Second of two articles
This weekend’s DFL Party state convention is sporting a new look that could be a game-changer in the battle for endorsement for governor.
The new factor is reNew Minnesota, an umbrella group of progressive organizations that has endorsed three candidates but promises to coalesce around one of them at some strategic point in Saturday’s balloting.
The block of 100-plus delegates already has picked its three favorites: Minneapolis Mayor R.T. Rybak, Rep. Paul Thissen and House Speaker Margaret Anderson Kelliher, in that order.
“We’ve been at this for a year and a half,” said Dan McGrath, executive director of TakeAction Minnesota, the leading organization behind reNew. “The way politics has been done in the past, is people walk into the convention as lone rangers. Candidates make their case and people vote. We’ve inverted that. We’ve said, ‘Here’s what we want, let’s hear what you have to say about it.’ ”
Key question: Will delegates stay disciplined?
Discipline is the key to any political movement, and McGrath is convinced that the reNew delegates will follow through on their pledge to swing their vote to a single candidate when the group decides it’s time to show its muscle.
Say that after the fifth ballot, the group decides as a whole it’s time to settle on one of their three choices. Those reNew delegates who have been supporting Candidate Y suddenly will swing their vote to the group vote, in support of Candidate X.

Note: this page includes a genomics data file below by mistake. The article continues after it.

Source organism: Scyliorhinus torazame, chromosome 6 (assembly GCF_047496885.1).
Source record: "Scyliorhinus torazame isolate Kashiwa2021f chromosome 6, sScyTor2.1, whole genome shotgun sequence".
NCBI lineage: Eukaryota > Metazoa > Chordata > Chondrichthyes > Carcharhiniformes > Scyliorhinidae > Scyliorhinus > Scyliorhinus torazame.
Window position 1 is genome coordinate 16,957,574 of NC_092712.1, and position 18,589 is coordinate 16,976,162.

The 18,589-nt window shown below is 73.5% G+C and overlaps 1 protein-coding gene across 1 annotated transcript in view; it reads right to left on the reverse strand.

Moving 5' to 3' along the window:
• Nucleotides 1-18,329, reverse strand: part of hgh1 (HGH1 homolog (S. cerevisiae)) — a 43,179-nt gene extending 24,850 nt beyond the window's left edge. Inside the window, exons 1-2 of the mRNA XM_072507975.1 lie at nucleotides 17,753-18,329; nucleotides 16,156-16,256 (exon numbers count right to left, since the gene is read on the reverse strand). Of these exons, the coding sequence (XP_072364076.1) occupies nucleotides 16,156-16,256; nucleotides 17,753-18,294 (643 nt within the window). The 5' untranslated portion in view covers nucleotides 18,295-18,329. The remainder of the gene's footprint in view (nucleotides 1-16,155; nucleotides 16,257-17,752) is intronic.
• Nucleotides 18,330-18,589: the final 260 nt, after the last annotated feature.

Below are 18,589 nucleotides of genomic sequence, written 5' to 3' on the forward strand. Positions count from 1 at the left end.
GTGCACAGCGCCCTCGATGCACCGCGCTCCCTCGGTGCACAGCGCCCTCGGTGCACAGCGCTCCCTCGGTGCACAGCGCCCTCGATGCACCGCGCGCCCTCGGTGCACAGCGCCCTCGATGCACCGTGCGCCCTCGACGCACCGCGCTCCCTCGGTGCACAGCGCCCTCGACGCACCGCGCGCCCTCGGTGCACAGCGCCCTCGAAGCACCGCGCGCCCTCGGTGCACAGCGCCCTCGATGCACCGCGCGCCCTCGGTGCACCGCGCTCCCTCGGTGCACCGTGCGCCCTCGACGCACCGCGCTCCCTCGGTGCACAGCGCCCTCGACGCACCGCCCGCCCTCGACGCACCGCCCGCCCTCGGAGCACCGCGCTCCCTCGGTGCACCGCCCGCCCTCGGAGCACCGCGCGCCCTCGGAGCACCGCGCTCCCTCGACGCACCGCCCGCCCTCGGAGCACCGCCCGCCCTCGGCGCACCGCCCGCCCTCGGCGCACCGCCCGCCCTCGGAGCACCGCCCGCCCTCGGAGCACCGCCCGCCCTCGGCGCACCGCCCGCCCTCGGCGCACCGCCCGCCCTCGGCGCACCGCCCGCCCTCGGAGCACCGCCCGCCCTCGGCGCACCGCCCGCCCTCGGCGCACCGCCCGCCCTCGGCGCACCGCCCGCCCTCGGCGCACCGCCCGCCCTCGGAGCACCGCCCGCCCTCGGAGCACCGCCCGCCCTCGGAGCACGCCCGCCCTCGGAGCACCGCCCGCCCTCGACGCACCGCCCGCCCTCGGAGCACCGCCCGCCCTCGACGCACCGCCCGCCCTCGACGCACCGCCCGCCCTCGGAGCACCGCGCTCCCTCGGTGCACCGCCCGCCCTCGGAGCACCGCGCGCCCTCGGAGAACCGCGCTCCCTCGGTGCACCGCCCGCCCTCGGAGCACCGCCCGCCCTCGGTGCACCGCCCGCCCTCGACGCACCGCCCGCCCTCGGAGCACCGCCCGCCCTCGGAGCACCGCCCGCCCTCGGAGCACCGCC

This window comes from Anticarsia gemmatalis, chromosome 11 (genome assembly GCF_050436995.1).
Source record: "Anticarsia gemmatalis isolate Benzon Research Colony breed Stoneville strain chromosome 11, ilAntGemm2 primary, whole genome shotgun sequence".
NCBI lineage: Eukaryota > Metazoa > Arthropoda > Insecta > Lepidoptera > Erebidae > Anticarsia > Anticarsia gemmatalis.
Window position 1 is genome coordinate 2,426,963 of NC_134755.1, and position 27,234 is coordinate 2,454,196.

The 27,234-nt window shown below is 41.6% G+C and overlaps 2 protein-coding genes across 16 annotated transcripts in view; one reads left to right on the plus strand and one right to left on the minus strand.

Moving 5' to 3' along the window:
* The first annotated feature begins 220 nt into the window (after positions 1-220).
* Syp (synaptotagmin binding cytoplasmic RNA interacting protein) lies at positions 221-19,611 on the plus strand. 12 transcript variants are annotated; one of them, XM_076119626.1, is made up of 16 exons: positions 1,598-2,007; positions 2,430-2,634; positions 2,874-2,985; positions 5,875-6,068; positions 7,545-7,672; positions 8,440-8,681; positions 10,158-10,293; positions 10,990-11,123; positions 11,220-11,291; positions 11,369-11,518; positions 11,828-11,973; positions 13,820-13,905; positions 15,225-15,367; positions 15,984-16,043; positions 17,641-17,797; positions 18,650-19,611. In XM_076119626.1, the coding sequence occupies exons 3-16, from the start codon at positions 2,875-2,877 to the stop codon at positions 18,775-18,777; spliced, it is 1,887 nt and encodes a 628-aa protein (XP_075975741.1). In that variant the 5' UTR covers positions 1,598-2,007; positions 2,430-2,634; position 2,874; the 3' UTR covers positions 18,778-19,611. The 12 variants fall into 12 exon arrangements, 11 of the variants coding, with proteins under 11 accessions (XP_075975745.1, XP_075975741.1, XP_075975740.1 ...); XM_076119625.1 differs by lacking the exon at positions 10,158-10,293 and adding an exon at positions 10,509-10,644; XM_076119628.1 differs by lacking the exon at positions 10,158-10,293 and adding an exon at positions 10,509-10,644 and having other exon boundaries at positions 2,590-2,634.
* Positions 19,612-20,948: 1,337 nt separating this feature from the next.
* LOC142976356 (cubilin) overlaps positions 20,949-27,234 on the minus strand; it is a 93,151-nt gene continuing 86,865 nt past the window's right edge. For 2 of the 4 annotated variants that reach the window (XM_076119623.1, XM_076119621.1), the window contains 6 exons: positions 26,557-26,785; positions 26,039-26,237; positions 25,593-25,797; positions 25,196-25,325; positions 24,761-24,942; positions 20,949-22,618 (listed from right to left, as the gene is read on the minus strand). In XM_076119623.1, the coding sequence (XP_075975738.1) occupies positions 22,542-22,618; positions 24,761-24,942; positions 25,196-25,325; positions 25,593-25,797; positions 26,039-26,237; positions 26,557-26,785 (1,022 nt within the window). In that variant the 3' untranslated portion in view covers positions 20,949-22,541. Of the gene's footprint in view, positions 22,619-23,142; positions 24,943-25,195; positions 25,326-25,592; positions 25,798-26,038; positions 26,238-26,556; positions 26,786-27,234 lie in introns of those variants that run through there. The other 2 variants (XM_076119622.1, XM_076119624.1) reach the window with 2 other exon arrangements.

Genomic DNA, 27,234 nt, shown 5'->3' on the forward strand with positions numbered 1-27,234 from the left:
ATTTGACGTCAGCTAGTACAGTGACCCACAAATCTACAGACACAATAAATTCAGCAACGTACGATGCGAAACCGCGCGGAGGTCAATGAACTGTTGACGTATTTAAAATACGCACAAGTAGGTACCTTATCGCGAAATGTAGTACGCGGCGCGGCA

Former DFL Party Chairman Rick Stafford, a super-delegate who has been attending conventions for decades, is eager to see if reNew can really pull it off.
“I think it’s going to be damned tough for a [reNew] delegate who might have strong feelings for a certain candidate to suddenly switch,” Stafford said. “They’re going to be saying, ‘My candidate still has a chance. I can’t switch now.’ ”
But McGrath says the reNew delegates do understand “that the movement we’re building is bigger than any one candidate.”
At some point in the balloting, reNew floor managers will call for a caucus, and the decision will be made.
“People understand that reNew is more important than one candidate,” he said. “They will stick with the process because they know we are more powerful sticking together than we are going our separate ways.”
Assuming there are no surprises and that this is a long, multi-ballot convention, the reNew block could be the game-changer.
Think about it. Assume that each of the three reNew endorsees receives roughly a third of the 100 reNew support in the early ballots. But suddenly, reNew makes its shift to one candidate, who suddenly will be the recipient of roughly 66 new votes.
That will be a breathtaking moment at the convention — if it happens.
Because this has been a race of co-leaders, there’s been considerable speculation that the endorsement ultimately could fall to whoever is third after the early ballots. Becoming the “consensus candidate” has been the strategy of Thissen, as well as Rep. Tom Rukavina and Sen. John Marty, for some time for one good reason: It’s their only hope of endorsement.
It does seem possible that a third-placer, most likely Thissen, could emerge because it’s hard to imagine Rybak supporters switching to Kelliher and impossible to believe that Kelliher’s most ardent supporters ever could switch to Rybak. (The antipathy of the Kelliher campaign toward Rybak and his campaign is not even beneath the surface.)